*This article was graciously contributed by Mr. John Wood, who is the HR Recruitment Manager at the luxurious Shore Lodge Resort.
"Nuggets" are those actionable points of execution that set one service experience aside from all the rest. That special occasion when an authentic connection is made between the service and the guest. As a hospitality professional of over 30 years, I have a place in my heart for those extra special service nuggets that I have witnessed. Sometimes personally. And while we can all come to some agreement that this XYZ execution qualifies as 'good service' or that ABC exchange qualified as 'great service' my challenge has remained to be; what are the actionable points of execution that I can take back to my team from those exchanges? What are the nuggets that make ABC Company consistently great? And which of those nuggets will really make a difference?
8s, 9s, and 10s
We know that, kind of like a golf handicap, to move a team's service score from 3s to 7s is a lot easier than moving that same team's scores from 7s to consistent 9s and 10s.
Seems like about six or seven people working out front. We've ordered and are waiting for the deliciousness to come and I am all googly-eyed looking around at this temple to gastronomy - trying to take it all in. I'm chatting with the Front-of-House manager a little bit about the restaurant, how often David comes around, and who picks the restaurant's sound track (David does, still; a crazy mash up of old punk and pop and esoteric hip hop that day).
So how do we get that consistently high 8s, 9s, 10s...all of the time? Even when we are short staffed? Even when we are training new people. Even when key lead employees are taking - gasp - a day off? Part of that answer is for the team to simply hold each other accountable. Let's call it "The Nudge". I think that we often miss the boat because we aren't always holding each other accountable. Little things - uniform discrepancies. Bigger things - poaching parking or not clocking out for a break.
I was at Momofuku's in Manhattan. Now I'm a huge fan of David Chang's success story (and his pork belly sandwiches). An article about him published in the New Yorker magazine, about 12 years ago, pretty much saved my professional life. In that article, they cover the crazy dedication that he has towards getting it right and how manic he was while trying to establish himself. Low and behold 3 years ago, while visiting my niece, I look up and there it is: the temple to the Pork Belly sandwich that is Momofuku's - and here I am outside the door! Joy and trumpets. Really. I had no idea that we were staying right around the corner! The next day we stand in line with the early lunch crowd to try his noodles and of course, to have a pork belly sandwich. It is a small place.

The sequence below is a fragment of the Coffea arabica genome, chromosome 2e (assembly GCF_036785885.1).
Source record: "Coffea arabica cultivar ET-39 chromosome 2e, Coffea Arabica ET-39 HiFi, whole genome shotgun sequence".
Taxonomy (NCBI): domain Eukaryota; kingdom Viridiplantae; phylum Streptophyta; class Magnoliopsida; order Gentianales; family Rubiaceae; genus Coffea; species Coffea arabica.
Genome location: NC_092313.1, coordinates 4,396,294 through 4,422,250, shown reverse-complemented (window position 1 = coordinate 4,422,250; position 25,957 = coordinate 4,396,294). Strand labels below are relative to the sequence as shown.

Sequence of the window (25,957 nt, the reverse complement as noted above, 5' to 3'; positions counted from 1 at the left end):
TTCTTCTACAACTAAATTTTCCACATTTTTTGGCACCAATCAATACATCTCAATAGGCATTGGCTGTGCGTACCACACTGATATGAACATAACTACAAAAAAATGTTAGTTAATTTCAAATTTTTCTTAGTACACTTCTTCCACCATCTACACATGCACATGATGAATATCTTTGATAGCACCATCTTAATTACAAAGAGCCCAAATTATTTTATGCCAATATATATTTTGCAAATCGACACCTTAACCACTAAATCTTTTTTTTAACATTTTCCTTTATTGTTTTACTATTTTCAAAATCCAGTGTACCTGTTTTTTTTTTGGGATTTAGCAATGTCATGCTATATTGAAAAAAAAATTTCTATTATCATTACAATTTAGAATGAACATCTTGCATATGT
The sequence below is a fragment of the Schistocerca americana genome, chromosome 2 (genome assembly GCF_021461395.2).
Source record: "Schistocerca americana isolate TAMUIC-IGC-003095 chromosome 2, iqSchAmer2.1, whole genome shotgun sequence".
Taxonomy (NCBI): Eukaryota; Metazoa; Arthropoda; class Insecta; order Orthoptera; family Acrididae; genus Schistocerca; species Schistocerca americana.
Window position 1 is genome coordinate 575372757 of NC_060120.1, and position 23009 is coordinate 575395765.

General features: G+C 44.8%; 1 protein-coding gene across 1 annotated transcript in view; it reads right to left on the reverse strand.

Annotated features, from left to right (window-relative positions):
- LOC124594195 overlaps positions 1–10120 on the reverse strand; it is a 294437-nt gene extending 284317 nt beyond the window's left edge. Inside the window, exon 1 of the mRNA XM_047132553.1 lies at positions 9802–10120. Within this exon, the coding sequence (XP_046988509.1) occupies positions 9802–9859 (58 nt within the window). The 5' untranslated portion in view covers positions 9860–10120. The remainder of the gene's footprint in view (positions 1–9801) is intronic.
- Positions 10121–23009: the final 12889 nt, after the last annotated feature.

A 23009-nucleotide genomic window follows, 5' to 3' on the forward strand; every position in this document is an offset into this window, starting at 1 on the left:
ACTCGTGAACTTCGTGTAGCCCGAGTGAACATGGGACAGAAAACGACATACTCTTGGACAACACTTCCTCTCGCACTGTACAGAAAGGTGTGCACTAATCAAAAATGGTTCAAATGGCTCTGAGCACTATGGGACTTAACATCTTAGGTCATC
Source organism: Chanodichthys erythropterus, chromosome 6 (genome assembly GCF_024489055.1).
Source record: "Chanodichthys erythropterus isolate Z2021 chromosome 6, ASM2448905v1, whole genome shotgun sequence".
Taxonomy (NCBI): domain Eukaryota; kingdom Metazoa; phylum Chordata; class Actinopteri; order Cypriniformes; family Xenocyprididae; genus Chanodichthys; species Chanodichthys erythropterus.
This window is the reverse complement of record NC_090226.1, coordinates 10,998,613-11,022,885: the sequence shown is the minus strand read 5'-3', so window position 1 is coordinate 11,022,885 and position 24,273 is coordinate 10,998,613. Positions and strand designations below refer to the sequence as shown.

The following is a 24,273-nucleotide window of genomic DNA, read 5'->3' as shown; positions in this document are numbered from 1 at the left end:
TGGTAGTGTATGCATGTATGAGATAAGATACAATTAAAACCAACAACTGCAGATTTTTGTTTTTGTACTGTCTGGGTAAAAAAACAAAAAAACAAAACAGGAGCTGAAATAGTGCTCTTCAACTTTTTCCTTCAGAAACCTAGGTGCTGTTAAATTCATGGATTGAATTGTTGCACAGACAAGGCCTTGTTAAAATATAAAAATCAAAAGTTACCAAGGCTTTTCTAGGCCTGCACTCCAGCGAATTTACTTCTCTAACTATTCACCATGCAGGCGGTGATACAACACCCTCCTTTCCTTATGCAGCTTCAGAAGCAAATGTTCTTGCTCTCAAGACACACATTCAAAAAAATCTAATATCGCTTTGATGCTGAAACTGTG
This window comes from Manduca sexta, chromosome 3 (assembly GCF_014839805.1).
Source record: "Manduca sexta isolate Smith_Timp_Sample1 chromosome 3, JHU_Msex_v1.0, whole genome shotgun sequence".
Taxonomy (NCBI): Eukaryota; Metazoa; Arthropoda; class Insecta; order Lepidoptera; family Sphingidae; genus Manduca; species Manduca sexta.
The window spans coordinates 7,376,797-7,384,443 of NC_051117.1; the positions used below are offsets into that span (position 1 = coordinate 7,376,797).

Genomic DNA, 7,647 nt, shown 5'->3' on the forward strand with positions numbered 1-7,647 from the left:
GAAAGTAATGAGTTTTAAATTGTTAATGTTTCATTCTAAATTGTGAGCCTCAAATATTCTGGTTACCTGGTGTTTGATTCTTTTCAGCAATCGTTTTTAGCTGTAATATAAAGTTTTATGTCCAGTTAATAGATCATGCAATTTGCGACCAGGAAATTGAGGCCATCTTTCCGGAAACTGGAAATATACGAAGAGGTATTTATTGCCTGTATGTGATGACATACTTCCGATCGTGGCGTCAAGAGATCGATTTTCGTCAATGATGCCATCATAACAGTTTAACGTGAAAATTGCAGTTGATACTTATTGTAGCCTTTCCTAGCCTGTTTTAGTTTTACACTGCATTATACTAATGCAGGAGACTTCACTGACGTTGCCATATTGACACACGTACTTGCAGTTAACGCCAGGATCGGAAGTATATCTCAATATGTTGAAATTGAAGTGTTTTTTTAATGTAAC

Then I saw a staffer put a sleeve of plastic lids in an overhead storage bin above the bar. The tail of that sleeve didn't quite get tucked into the overhead bin and was hanging down just a bit - 2, maybe 3, inches. The other staffer standing there polishing glasses (here comes the nugget), sees it hanging down and gently nudges his coworker with an elbow (glass still actively being polished) and glances up to the hanging bag. Not a big scene. Not a world wrecking situation to begin with - but a little gentle peer accountability nudge that said, "Hey man, you missed. Try again." And the staffer reached up and tucked it away and my delicious food was delivered and all was well with the world that day.
That was it. Noticed. Communicated. Actioned on. Repaired. It remains a favorite training illustration. An actionable nugget that I have used with my staffs since.
In order for us to become that industry leader, we have to become black belts at holding each other accountable for the little misses that occur. We have to practice so that we don't take it personally, so that we don't ramp up the drama, so that we don't get all jihad on the person calling us out - but that we recognize what is being communicated - an opportunity to correct the little thing and realign our current efforts towards our common purpose of being that industry leader.
You see, my team has been able to raise our scores from 3s to 7s & 8s, which was very cool! And, honestly; pretty easy once we had that common purpose. We have the skills. We are getting better at hiring. We are building the depth in our teams to get there. Now, getting those scores from 8s, 9s, and 10s every time; that is a bigger challenge. I think that we can all agree that the
key is consistency. But, we don't always have the bandwidth to
individually follow through on or even see our inconsistent
treatment of a standard or service opportunity. Too busy, distracted, too...too.
Having a second set of eyes is always a helpful thing. Even better is having a second set of eyes with an accompanying nudge. That creates a culture where EVERYONE is present in the training & accountability piece, and everyone is expected to do so.
Yeah. And really, really good noodles.
--John Wood (**Thank you John for sharing this story!)